Friday, May 7, 2004

Isles pass women’s
health study

Overall, however, the national report
shows the outlook is "grim"

Hawaii ranks sixth in the nation for meeting the health needs of women, according to a study by the National Women's Law Center and Oregon Health & Science University.

Hawaii was first in the study for the lowest coronary heart disease and breast cancer death rates, the least arthritis and obesity and fewest women without access to abortion providers. Other firsts were in years of life expectancy, and a low 2.7 percent of women reporting poor mental health in the 30 days before the survey.

Although Hawaii was one of eight states receiving "satisfactory minus," the highest grade given, Dr. Linda Rosen, state Health Department deputy director, said: "But living in Hawaii, wouldn't you expect us to be healthiest? We should definitely be No. 1 in physical activity, with the best weather and physical environment."

So while Hawaii women have good health in some areas, she said: "We certainly can expect better. I don't think the cardiovascular rate will hold up if we don't make some changes with the new generation coming up."

Rosen suggested that Hawaii's older generation of women might be responsible for some of Hawaii's health showings because of different eating habits and physical activity.

The islands' 610,800 women also scored last among states in colorectal cancer screening between ages 50 and 64 and ranked 43rd in getting mammograms between ages 40 and 64.

They had a failing grade, placing 39th in the country, when it comes to eating five fruits and vegetables a day. And they were 43rd for annual dental visits.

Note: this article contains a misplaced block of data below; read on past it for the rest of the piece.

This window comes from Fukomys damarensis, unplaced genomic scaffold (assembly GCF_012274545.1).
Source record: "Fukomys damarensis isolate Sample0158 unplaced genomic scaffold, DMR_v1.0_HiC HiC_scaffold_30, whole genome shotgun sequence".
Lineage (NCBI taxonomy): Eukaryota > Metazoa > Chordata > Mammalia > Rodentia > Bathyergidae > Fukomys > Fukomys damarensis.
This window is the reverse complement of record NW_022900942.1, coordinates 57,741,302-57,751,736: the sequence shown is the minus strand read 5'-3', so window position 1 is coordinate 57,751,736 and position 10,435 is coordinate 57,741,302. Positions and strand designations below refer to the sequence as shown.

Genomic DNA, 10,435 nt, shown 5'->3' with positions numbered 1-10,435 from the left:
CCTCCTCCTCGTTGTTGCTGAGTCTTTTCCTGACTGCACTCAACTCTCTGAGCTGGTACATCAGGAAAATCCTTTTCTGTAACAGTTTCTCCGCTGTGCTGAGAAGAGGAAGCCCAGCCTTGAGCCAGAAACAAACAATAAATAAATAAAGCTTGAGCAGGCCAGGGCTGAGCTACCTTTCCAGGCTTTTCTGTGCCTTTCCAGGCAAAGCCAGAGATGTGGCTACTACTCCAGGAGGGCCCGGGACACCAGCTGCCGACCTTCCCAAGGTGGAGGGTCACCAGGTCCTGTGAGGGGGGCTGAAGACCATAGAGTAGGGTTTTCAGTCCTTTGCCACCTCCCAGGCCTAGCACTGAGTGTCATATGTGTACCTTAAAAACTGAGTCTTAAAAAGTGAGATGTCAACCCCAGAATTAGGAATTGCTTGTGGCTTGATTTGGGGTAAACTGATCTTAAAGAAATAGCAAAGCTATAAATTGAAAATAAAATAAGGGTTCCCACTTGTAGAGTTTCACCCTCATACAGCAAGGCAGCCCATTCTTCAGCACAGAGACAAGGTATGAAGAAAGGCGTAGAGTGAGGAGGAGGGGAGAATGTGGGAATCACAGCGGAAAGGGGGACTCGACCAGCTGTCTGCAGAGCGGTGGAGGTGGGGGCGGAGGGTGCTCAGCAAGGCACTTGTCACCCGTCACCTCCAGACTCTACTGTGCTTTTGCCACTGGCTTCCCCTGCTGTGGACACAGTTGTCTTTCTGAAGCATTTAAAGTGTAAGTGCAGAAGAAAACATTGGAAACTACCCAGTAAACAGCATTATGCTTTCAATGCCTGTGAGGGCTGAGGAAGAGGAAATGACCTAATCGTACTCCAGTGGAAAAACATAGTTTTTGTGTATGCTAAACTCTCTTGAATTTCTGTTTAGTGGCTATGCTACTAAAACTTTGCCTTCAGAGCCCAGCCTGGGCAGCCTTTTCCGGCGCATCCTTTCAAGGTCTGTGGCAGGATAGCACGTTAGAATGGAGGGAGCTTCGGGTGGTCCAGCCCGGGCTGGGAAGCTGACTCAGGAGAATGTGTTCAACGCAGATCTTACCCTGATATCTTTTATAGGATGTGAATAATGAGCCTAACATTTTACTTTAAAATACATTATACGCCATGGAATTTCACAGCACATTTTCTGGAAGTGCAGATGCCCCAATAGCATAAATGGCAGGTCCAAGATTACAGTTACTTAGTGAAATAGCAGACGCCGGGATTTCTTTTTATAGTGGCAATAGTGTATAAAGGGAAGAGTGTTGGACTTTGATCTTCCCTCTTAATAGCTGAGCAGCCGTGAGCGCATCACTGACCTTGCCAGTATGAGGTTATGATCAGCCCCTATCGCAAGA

The number of Hawaii women living below the federal poverty level and earning lower wages than men also brought failing grades.

No state received an overall satisfactory rating in the report released yesterday.

Minnesota ranked first overall, followed by Massachusetts, Vermont, Connecticut, New Hampshire, Hawaii, Colorado, Utah, Maine and Washington. Six states had failing grades.

"The outlook for women's health is grim and nowhere near approaching the nation's goals for 2010 set by the U.S. Department of Health and Human Services' Healthy People initiative," said Dr. Michelle Berlin, associate professor at the Oregon university.

The nation was graded unsatisfactory for meeting only two of 27 health status benchmarks based on the goals -- the percentage of women getting regular mammograms and going to the dentist.

Hawaii women also have health disparities that do not show up in the national data because Asian-Pacific Islanders are lumped together by the Centers for Disease Control and Prevention, Rosen noted.

She stressed the importance of starting a healthy lifestyle early but said: "It's never too late to quit smoking, to get active and lose weight. If we can build healthy activities in the beginning, it makes a much, much healthier, longer life."


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